Paper No. JAWRA-08-0093-P of the Journal of the American Water Resources Association (JAWRA). © 2009 American Water Resources Association. Discussions are open until October 1, 2009.
Evaluation of a Watershed Model for Estimating Daily Flow Using Limited Flow Measurements1
Article first published online: 25 MAR 2009
© 2009 American Water Resources Association
JAWRA Journal of the American Water Resources Association
Volume 45, Issue 2, pages 475–484, April 2009
How to Cite
Du, B., Ji, X., Harmel, R. D. and Hauck, L. M. (2009), Evaluation of a Watershed Model for Estimating Daily Flow Using Limited Flow Measurements. JAWRA Journal of the American Water Resources Association, 45: 475–484. doi: 10.1111/j.1752-1688.2009.00303.x
- Issue published online: 25 MAR 2009
- Article first published online: 25 MAR 2009
- Received May 25, 2008; accepted September 1, 2008.
- Soil and Water Assessment Tool;
- daily flow estimation;
- model evaluation;
- Upper Oyster Creek watershed;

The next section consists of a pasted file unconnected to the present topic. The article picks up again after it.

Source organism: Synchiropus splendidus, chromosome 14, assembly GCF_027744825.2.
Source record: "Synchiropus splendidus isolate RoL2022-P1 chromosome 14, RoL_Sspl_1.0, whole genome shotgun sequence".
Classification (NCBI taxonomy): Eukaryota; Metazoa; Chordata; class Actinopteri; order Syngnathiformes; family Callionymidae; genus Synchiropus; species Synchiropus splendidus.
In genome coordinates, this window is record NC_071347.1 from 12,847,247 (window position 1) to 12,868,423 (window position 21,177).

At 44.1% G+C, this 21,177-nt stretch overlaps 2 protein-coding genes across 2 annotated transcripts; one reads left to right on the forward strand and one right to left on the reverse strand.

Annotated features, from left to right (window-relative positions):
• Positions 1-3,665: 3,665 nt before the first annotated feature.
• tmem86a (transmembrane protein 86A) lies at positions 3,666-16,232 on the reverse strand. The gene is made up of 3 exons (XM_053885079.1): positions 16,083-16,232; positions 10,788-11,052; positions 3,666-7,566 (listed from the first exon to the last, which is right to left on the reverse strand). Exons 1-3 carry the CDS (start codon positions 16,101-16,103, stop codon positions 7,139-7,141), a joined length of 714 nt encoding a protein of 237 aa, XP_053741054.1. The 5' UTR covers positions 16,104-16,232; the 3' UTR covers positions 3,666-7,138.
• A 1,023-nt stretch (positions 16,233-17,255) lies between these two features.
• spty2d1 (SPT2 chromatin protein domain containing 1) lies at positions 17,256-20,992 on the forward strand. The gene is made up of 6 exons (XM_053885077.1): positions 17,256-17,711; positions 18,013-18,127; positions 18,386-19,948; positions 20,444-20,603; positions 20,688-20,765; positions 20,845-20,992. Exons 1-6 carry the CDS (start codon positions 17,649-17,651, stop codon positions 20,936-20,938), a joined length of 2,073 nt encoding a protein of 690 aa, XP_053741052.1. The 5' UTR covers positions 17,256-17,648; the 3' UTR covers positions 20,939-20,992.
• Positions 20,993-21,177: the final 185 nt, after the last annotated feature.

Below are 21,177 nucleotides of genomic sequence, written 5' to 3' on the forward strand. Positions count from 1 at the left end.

Abstract: The Soil and Water Assessment Tool (SWAT) model was evaluated for estimation of continuous daily flow based on limited flow measurements in the Upper Oyster Creek (UOC) watershed. SWAT was calibrated against limited measured flow data and then validated. The Nash-Sutcliffe model Efficiency (NSE) and mean relative error values of daily flow estimations were 0.66 and 15% for calibration, and 0.56 and 4% for validation, respectively. Also, further evaluation of the model’s estimation of flow at multiple locations was conducted with parametric paired t-test and nonparametric sign test at a 95% confidence level. Among the five main stem stations, four stations were statistically shown to have good agreement between predicted and measured flows. SWAT underestimated the flow of the fifth main stem station possibly because of the existence of complex flood control measures near to the station. SWAT estimated the daily flow at one tributary station well, but with relatively large errors for the other two tributaries. The spatial pattern of predicted flows matched the measured ones well. Overall, it was concluded from the graphical comparisons and statistical analyses of the model results that SWAT was capable of reproducing continuous daily flows based on limited flow data as is the case in the UOC watershed.